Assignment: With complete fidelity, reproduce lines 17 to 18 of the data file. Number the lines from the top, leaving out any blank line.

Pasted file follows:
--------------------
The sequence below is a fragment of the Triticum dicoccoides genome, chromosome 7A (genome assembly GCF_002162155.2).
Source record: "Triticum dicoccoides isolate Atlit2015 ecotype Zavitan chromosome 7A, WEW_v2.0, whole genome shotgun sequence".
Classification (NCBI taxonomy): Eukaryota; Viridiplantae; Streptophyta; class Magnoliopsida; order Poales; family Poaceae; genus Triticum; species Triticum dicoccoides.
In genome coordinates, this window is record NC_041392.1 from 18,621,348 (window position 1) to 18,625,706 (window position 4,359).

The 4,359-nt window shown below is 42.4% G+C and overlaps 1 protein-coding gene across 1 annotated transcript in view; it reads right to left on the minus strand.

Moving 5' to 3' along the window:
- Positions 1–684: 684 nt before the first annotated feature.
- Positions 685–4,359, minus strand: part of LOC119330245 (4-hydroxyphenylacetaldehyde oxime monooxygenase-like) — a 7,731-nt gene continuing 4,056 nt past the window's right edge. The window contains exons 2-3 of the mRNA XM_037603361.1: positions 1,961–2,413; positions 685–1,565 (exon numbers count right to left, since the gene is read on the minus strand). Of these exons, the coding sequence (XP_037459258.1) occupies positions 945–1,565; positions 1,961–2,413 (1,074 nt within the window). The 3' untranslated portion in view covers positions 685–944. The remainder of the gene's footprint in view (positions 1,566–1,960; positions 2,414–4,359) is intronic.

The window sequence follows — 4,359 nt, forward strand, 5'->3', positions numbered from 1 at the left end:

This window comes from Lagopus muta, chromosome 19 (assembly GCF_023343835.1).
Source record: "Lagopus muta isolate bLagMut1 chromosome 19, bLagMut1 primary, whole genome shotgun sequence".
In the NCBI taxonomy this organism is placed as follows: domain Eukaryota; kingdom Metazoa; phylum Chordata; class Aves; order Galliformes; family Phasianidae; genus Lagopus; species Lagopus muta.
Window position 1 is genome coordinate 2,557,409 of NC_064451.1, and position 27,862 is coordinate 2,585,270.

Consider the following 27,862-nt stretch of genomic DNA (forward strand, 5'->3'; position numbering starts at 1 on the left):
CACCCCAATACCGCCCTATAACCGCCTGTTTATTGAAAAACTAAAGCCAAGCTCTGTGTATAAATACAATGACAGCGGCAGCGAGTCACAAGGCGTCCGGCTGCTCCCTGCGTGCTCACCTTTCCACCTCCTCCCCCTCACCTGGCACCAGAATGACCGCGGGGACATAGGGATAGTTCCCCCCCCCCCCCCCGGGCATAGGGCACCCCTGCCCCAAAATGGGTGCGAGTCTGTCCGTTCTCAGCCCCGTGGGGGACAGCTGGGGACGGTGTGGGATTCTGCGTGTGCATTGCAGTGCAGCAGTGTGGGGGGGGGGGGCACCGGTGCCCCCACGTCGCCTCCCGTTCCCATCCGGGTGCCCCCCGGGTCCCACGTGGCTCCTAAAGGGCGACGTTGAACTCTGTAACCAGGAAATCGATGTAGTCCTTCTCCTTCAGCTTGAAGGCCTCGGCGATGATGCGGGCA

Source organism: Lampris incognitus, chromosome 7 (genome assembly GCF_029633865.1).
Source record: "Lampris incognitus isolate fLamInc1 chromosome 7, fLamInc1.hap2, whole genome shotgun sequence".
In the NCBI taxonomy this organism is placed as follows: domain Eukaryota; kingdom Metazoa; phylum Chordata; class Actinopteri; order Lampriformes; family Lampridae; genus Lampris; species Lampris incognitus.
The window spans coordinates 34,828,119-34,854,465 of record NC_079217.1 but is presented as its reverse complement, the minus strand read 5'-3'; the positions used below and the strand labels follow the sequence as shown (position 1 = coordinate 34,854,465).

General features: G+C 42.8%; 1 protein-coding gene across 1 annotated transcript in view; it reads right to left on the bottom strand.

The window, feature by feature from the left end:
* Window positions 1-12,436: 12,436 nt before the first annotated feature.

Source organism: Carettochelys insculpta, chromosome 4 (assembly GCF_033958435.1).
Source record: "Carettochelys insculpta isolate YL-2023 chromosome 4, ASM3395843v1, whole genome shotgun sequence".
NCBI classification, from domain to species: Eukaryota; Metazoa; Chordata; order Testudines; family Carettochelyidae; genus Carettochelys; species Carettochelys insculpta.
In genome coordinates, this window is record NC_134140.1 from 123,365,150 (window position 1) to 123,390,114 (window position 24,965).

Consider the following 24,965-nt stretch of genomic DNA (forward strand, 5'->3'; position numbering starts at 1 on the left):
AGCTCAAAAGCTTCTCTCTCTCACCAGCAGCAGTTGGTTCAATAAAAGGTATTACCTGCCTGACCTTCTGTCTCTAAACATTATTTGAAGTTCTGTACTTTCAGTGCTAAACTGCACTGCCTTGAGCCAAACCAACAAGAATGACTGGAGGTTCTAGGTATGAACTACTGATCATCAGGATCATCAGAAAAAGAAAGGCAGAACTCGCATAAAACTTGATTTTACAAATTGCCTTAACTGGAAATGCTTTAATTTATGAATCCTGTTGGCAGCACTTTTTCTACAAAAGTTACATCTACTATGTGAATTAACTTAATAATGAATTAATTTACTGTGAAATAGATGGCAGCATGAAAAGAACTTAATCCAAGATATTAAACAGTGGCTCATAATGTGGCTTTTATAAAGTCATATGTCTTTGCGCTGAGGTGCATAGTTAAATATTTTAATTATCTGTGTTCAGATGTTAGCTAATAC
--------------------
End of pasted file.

Source record: "Lampris incognitus isolate fLamInc1 chromosome 7, fLamInc1.hap2, whole genome shotgun sequence".
In the NCBI taxonomy this organism is placed as follows: domain Eukaryota; kingdom Metazoa; phylum Chordata; class Actinopteri; order Lampriformes; family Lampridae; genus Lampris; species Lampris incognitus.